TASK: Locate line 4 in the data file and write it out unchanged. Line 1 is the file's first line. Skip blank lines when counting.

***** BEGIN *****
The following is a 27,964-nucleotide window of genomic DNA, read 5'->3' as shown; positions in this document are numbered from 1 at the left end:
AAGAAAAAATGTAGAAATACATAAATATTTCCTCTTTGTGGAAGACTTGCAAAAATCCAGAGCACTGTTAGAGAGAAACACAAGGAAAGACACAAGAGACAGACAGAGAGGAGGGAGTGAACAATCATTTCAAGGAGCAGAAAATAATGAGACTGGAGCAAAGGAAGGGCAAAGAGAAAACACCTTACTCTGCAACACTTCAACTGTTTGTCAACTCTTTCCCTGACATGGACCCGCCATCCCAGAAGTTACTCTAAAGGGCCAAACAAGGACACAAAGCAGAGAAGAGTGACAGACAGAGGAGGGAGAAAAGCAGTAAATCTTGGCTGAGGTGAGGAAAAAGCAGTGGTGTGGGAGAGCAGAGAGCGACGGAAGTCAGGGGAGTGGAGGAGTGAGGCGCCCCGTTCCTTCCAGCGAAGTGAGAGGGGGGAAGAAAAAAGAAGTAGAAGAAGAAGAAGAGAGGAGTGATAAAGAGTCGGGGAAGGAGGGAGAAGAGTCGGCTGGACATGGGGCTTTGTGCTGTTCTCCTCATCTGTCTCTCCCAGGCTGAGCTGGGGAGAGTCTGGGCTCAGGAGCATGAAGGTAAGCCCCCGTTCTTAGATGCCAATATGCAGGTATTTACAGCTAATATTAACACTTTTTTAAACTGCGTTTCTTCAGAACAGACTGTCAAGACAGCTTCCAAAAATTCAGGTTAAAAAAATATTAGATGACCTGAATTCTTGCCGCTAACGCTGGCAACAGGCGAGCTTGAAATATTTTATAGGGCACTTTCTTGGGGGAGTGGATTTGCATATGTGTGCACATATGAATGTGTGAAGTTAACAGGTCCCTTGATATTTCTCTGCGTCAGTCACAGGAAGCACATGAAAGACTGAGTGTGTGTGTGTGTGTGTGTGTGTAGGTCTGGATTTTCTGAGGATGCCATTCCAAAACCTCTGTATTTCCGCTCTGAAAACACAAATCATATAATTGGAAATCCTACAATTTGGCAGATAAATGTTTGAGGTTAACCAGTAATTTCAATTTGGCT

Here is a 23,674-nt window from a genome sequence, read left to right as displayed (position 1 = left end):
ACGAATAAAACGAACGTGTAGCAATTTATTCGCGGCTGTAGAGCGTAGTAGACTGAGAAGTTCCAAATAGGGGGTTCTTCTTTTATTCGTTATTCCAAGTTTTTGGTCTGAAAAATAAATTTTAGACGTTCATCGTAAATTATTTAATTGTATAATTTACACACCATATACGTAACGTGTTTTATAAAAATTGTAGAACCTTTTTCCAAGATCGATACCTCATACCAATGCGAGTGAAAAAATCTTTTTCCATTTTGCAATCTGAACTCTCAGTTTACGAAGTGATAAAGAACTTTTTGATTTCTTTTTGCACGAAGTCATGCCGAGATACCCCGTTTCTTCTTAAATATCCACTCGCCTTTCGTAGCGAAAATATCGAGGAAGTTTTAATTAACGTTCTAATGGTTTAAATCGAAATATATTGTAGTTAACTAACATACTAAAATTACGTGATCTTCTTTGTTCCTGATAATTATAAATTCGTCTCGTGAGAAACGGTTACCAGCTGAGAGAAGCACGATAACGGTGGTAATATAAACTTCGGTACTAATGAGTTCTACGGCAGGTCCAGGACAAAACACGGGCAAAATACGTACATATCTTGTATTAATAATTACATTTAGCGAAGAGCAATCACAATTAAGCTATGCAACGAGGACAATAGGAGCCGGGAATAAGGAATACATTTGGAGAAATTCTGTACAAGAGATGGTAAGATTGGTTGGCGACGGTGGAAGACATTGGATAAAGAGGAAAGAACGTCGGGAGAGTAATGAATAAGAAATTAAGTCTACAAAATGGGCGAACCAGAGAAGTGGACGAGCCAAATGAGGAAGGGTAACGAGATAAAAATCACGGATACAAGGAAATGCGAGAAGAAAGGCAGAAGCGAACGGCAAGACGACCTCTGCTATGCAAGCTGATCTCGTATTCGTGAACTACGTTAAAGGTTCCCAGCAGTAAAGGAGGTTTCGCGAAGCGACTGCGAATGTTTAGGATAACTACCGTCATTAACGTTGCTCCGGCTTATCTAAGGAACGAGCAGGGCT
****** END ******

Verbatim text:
ACGAATAAAACGAACGTGTAGCAATTTATTCGCGGCTGTAGAGCGTAGTAGACTGAGAAGTTCCAAATAGGGGGTTCTTCTTTTATTCGTTATTCCAAGTTTTTGGTCTGAAAAATAAATTTTAGACGTTCATCGTAAATTATTTAATTGTATAATTTACACACCATATACGTAACGTGTTTTATAAAAATTGTAGAACCTTTTTCCAAGATCGATACCTCATACCAATGCGAGTGAAAAAATCTTTTTCCATTTTGCAATCTGAACTCTCAGTTTACGAAGTGATAAAGAACTTTTTGATTTCTTTTTGCACGAAGTCATGCCGAGATACCCCGTTTCTTCTTAAATATCCACTCGCCTTTCGTAGCGAAAATATCGAGGAAGTTTTAATTAACGTTCTAATGGTTTAAATCGAAATATATTGTAGTTAACTAACATACTAAAATTACGTGATCTTCTTTGTTCCTGATAATTATAAATTCGTCTCGTGAGAAACGGTTACCAGCTGAGAGAAGCACGATAACGGTGGTAATATAAACTTCGGTACTAATGAGTTCTACGGCAGGTCCAGGACAAAACACGGGCAAAATACGTACATATCTTGTATTAATAATTACATTTAGCGAAGAGCAATCACAATTAAGCTATGCAACGAGGACAATAGGAGCCGGGAATAAGGAATACATTTGGAGAAATTCTGTACAAGAGATGGTAAGATTGGTTGGCGACGGTGGAAGACATTGGATAAAGAGGAAAGAACGTCGGGAGAGTAATGAATAAGAAATTAAGTCTACAAAATGGGCGAACCAGAGAAGTGGACGAGCCAAATGAGGAAGGGTAACGAGATAAAAATCACGGATACAAGGAAATGCGAGAAGAAAGGCAGAAGCGAACGGCAAGACGACCTCTGCTATGCAAGCTGATCTCGTATTCGTGAACTACGTTAAAGGTTCCCAGCAGTAAAGGAGGTTTCGCGAAGCGACTGCGAATGTTTAGGATAACTACCGTCATTAACGTTGCTCCGGCTTATCTAAGGAACGAGCAGGGCT